The Everglades is the largest wetland of its kind in North America, but it’s been under assault for generations by residential development, water diversion and pesticide runoff. Now, a massive proposal is one step closer to putting more fresh water back into the ecosystem that covers more than 2,000 square miles of south Florida. Fresh water from the Kissimmee River used to flow south into Lake Okeechobee. During the rainy season, the overflow would go through the Everglades all the way to Florida Bay. But development has blocked much of that natural flow. Experts report that about 50 percent of the Everglades have been lost, and the rest is salvageable by restoring natural flow.
The diversion and disruption of that water are largely responsible forin recent years. Now, nearly 20 years after a major Everglades restoration plan was first agreed upon, the Florida Senate this month finally approved a $1.5 billion reservoir to collect and send some of the overflow back through the Everglades.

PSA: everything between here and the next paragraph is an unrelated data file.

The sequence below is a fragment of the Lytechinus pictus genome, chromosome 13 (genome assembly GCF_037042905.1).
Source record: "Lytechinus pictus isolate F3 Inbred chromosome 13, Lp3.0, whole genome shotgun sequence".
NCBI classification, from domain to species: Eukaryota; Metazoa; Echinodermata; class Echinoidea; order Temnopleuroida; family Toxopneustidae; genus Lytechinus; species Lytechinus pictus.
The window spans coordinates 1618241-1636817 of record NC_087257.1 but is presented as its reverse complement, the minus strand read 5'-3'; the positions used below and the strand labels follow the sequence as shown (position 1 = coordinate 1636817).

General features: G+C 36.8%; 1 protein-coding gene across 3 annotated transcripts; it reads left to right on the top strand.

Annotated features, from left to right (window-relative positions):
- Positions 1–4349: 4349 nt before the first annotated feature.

“This allows us to restore somewhat of that connection so that we can provide fresh water down to Everglades National Park and especially Florida Bay,” wetland ecologist Steve Davis of the Everglades Foundation said, adding that it’s “recreating the river of grass.”
But beneath the surface, another danger lurks – sea level rise. More salt water is seeping in. Left unchecked, it could one day taint the drinking water supply for 8 million people in south Florida. Dr. Tiffany Troxler, Director of Florida International University’s Sea Level Solutions Center, uses one of her Everglades research projects to demonstrate how salt water is already damaging vital sawgrass plants.
“When we came out here and measured the salt, it was about three times higher than what we thought we would see,” Troxler said.
She said that makes re-introduction of fresh water all the more important. While many think the Everglades are beyond the tipping point, she remains hopeful.
“I like to say that we got ourselves into this mess – we can figure out how to get ourselves out of it,” Troxler said.